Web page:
Environmental groups want to prevent hydraulic fracturing from threatening the area’s water supplies. They’re urging the Delaware River Basin Commission to adopt strong natural-gas development rules.
Opponents of the gas-extraction process known as fracking rallied outside the DRBC meeting in West Trenton Wednesday.
While the immediate concern is protecting drinking water from fracking contamination in Pennsylvania, there’s concern about potential future drilling in New Jersey, said Tracy Carluccio, deputy director of the Delaware Riverkeeper Network.
“In New Jersey, there’s only a small amount of shale that they consider to be gas-bearing and that is the Utica Shale,” she said. “However it’s being explored right in southern New York and it’s being explored in Pennsylvania and they think this might actually become the apple of the industry’s eye in the very near future.”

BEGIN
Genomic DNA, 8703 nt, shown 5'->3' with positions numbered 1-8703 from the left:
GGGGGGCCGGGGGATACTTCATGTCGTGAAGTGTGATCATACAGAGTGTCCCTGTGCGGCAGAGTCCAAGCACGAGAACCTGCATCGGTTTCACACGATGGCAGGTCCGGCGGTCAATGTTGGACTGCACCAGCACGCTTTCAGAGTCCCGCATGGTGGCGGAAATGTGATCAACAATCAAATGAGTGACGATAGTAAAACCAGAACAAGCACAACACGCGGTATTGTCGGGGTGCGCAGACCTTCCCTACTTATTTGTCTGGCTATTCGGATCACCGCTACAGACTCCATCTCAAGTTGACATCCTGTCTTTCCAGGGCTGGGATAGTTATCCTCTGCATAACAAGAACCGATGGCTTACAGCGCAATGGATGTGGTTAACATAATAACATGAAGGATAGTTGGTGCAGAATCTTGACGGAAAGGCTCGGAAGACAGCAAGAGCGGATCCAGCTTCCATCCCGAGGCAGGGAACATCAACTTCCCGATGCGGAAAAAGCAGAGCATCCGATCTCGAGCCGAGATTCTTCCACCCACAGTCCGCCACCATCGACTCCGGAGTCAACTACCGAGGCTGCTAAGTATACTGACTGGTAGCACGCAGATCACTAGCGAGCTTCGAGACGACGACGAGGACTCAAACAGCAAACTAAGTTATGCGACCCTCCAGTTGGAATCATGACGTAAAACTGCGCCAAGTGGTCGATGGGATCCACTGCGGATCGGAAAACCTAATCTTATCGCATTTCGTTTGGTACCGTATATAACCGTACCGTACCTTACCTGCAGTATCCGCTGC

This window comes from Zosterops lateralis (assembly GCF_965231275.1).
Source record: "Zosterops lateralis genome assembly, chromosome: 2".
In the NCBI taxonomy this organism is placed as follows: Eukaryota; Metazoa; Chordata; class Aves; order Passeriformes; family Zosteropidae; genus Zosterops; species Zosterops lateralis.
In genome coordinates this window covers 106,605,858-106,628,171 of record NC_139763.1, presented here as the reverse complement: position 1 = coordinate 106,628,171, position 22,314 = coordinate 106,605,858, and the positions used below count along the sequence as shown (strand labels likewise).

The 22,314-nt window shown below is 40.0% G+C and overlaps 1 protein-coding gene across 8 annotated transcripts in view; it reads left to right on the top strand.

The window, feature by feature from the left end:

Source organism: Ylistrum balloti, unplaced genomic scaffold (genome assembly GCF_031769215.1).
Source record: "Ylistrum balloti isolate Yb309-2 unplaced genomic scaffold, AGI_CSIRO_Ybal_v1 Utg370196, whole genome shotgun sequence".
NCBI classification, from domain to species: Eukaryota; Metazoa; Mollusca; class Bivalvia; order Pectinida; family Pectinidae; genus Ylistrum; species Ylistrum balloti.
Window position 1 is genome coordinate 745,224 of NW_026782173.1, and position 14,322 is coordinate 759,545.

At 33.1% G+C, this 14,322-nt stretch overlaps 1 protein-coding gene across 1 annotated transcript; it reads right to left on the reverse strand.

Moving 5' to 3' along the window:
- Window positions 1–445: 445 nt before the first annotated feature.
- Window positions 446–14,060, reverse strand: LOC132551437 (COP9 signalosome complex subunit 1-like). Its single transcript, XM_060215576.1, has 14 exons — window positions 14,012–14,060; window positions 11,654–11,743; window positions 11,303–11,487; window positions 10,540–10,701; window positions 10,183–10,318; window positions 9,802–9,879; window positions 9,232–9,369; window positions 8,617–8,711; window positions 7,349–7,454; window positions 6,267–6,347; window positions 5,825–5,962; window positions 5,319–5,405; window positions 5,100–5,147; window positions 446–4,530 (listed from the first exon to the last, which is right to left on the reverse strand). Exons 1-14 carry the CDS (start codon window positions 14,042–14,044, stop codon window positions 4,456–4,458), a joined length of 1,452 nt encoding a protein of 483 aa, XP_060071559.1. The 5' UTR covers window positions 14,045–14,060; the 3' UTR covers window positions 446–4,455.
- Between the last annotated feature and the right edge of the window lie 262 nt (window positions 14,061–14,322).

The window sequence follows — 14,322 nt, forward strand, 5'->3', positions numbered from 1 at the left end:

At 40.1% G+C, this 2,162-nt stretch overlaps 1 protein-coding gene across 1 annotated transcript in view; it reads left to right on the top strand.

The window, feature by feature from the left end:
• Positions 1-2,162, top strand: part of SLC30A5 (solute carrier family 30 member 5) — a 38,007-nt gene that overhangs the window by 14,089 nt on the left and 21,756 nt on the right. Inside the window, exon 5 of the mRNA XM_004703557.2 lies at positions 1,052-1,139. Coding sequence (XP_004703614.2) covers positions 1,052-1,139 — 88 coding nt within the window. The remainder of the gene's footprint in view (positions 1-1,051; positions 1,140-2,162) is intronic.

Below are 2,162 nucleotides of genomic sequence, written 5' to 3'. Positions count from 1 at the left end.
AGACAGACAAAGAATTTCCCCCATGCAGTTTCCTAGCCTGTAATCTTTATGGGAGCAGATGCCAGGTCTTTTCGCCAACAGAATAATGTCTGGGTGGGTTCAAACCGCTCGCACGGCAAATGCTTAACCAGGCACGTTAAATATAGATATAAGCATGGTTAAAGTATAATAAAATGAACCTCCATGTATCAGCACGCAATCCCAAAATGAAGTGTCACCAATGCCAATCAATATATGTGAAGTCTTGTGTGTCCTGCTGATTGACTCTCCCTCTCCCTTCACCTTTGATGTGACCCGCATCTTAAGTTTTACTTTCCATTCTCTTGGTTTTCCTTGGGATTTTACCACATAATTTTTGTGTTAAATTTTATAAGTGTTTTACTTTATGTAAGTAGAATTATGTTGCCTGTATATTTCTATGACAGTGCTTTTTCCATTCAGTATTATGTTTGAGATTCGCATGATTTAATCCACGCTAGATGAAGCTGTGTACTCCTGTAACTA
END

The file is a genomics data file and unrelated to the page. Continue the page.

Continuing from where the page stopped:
Environmentalists are hoping the New Jersey Legislature will override Gov. Chris Christie’s conditional veto of a ban on fracking. They’re not satisfied with a one-year moratorium he imposed instead.
The one-year moratorium on fracking is just not enough, said Jim Walsh of Food and Water Watch.
“We know that there are shale deposits in New Jersey and across the region that the industry is primed and ready to start fracking on,” said Walsh. “The New Jersey Legislature right now has the ability to override the governor’s veto and we hope to see them do that in the next month.”